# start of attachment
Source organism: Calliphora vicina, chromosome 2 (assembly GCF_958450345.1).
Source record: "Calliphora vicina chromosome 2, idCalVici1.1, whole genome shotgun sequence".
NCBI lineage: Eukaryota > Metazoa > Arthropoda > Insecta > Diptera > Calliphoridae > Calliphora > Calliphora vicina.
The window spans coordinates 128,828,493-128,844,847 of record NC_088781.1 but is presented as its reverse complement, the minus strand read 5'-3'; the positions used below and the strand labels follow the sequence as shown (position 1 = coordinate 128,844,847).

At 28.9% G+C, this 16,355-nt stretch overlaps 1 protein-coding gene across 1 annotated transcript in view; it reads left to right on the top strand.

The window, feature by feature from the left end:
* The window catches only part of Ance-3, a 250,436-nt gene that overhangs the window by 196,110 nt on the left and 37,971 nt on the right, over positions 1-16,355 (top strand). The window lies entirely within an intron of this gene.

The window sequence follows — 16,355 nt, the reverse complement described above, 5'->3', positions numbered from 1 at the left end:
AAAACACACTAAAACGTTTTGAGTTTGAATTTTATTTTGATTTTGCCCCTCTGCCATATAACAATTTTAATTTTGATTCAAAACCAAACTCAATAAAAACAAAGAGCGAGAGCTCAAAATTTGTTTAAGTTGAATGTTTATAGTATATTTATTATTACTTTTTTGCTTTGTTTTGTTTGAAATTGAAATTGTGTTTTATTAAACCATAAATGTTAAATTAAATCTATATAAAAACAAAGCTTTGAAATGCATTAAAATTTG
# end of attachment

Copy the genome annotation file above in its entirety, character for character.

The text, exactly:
Source organism: Calliphora vicina, chromosome 2 (assembly GCF_958450345.1).
Source record: "Calliphora vicina chromosome 2, idCalVici1.1, whole genome shotgun sequence".
NCBI lineage: Eukaryota > Metazoa > Arthropoda > Insecta > Diptera > Calliphoridae > Calliphora > Calliphora vicina.
The window spans coordinates 128,828,493-128,844,847 of record NC_088781.1 but is presented as its reverse complement, the minus strand read 5'-3'; the positions used below and the strand labels follow the sequence as shown (position 1 = coordinate 128,844,847).

At 28.9% G+C, this 16,355-nt stretch overlaps 1 protein-coding gene across 1 annotated transcript in view; it reads left to right on the top strand.

The window, feature by feature from the left end:
* The window catches only part of Ance-3, a 250,436-nt gene that overhangs the window by 196,110 nt on the left and 37,971 nt on the right, over positions 1-16,355 (top strand). The window lies entirely within an intron of this gene.

The window sequence follows — 16,355 nt, the reverse complement described above, 5'->3', positions numbered from 1 at the left end:
AAAACACACTAAAACGTTTTGAGTTTGAATTTTATTTTGATTTTGCCCCTCTGCCATATAACAATTTTAATTTTGATTCAAAACCAAACTCAATAAAAACAAAGAGCGAGAGCTCAAAATTTGTTTAAGTTGAATGTTTATAGTATATTTATTATTACTTTTTTGCTTTGTTTTGTTTGAAATTGAAATTGTGTTTTATTAAACCATAAATGTTAAATTAAATCTATATAAAAACAAAGCTTTGAAATGCATTAAAATTTG